One hundred and fifteen cardinals locked in a secret meeting, only to leave when one of them is chosen as the new leader of the Catholic Church. They will be gathered at the Sistine Chapel to elect the 266th successor of St. Peter, the new Pope.
A conclave is called to select a new Pope in two cases: most often when the previous Pope dies, or on rare occasions when he decides to step down.
This conclave was called following the surprise resignation of Pope Benedict XVI on February 11, the first in nearly 600 years. Follow this coverage of the conclave procedure and find out what else there is to know about the history, the present and the potential future face of the Catholic Church.
Brief history: On several occasions in its two millennia-history, the Catholic Church has changed the rules for choosing a new Pope. The Bible itself offers no specific guidelines on pontifical succession. The current method is based on the texts and edicts of the following Popes.
In 1060, Pope Nicolas II published the Papal bull (or charter) In nomine Domini, which designated cardinal-bishops as the sole electors of the Pope. Prior to this, Pontiffs had been chosen by various prominent non-members of the Church and prominent figures such as Roman emperors or out-going Popes themselves. Pope Gregory X promulgated another Papal bull, Ubi Periculum, which fixed the rules of the conclave, including the sequestration of the cardinals and prohibition of communication with the outside world. In November 1970 Pope Paul VI established further rules of the electoral college: the conclave could include a maximum of 120 cardinals, each of whom must have a maximum age of 80.
'Sede Vacante': On the evening of February 28, 2013, when Benedict XVI officially stepped down the period of "Sede Vacante" or 'Vacant Seat' started, that is to say, the vacancy of the Holy See. This year, 115 cardinals will take part in the election, all of them under 80 years old, as required by Catholic law.
The Sistine Chapel: The election of the future Pontiff takes place within the walls of the Sistine Chapel. During the election, the cardinals are locked inside. In practice, the Cardinals will elect a Pope amongst themselves, though it is theoretically possible to elect any adult Catholic male.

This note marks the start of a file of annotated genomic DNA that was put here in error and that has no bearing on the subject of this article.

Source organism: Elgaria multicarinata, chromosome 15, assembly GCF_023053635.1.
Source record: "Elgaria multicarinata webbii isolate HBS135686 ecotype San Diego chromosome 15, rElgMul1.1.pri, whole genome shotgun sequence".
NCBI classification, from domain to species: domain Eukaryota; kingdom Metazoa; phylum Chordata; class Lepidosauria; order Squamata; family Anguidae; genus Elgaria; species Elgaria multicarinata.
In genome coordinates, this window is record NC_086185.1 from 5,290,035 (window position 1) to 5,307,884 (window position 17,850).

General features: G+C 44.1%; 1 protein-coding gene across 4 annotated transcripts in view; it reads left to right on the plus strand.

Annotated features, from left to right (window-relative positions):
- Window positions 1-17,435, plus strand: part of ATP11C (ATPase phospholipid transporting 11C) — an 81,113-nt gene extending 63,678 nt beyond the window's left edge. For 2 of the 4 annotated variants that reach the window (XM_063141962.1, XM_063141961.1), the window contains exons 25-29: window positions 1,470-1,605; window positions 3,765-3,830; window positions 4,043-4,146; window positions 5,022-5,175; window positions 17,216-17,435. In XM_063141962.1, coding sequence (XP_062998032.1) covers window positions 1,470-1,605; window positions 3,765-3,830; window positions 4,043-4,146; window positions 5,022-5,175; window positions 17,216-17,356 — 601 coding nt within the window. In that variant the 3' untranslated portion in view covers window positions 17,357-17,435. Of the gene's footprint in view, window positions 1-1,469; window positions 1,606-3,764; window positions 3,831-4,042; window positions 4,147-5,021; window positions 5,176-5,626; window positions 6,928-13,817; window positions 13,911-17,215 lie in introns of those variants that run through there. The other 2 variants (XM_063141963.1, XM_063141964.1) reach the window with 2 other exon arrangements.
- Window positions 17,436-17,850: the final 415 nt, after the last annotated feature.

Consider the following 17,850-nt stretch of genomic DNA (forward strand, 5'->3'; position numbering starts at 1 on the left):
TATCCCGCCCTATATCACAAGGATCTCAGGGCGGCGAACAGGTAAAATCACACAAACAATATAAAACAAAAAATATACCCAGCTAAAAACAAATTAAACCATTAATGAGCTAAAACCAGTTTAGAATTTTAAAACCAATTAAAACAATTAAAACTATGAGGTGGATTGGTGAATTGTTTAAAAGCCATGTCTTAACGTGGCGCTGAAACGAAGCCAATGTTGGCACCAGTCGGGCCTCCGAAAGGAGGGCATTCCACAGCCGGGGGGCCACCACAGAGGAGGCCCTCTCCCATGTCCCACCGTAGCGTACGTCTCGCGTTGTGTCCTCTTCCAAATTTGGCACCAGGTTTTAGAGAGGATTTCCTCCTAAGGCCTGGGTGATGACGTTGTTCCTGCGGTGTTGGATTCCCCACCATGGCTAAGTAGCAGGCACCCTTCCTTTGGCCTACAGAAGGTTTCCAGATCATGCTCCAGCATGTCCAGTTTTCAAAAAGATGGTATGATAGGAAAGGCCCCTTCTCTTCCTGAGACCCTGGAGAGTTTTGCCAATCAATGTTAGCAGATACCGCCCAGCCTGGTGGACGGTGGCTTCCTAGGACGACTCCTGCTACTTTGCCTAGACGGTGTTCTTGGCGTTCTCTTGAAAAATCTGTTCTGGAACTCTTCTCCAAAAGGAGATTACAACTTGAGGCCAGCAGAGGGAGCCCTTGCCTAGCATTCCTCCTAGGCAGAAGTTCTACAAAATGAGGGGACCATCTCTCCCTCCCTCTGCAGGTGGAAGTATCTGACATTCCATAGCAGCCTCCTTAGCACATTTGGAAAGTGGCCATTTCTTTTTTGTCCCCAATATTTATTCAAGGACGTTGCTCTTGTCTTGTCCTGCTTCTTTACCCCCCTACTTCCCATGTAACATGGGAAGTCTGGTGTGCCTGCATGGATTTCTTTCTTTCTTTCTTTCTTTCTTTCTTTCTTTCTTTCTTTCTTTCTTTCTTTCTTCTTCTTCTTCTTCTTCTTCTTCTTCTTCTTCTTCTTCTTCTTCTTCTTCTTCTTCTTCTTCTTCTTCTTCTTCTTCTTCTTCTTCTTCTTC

The vote: A candidate must obtain a two-thirds majority in the vote to be elected. Different ballots are held for a conclusive result. If after three days there is no winner there are three more phases of seven votes and after this all but the two leading candidates will be "eliminated" and the vote then falls between only the top two. After each round, the ballots are then burned in the chapel fireplace. If the future pope is not decided in this vote then black smoke from the chimney will inform the outside world of its failure.
The designation of the future pope: If the necessary majority is reached, the dean of cardinals addresses the one who has obtained the necessary votes and asks him the following question: "Do you accept your canonical election as Supreme Pontiff?". If he accepts, the Dean then asks, "By what name do you want to be called?". The world is then informed of the appointment of a new Pope by white smoke from the chimney and the bells of St. Peter.
"Habemus Papam": From the central balcony of St. Peter's Basilica, Cardinal Protodeacon declares "Habemus papam" (We have a Pope). The identity and the reign name chosen by the new Pope is then revealed and a new Pontificate begins.
After Poland and Germany, which country will the next Pope come from? There are certain 'favourites' among the 115 candidates, or 'papabili': cardinals who are more likely than others to be elected as Pontiff.
But will whoever becomes the next head of the Catholic Church be able to meet the challenges of an increasingly globalized world? Here's a look at the likely contenders.
Luis Antonio Tagle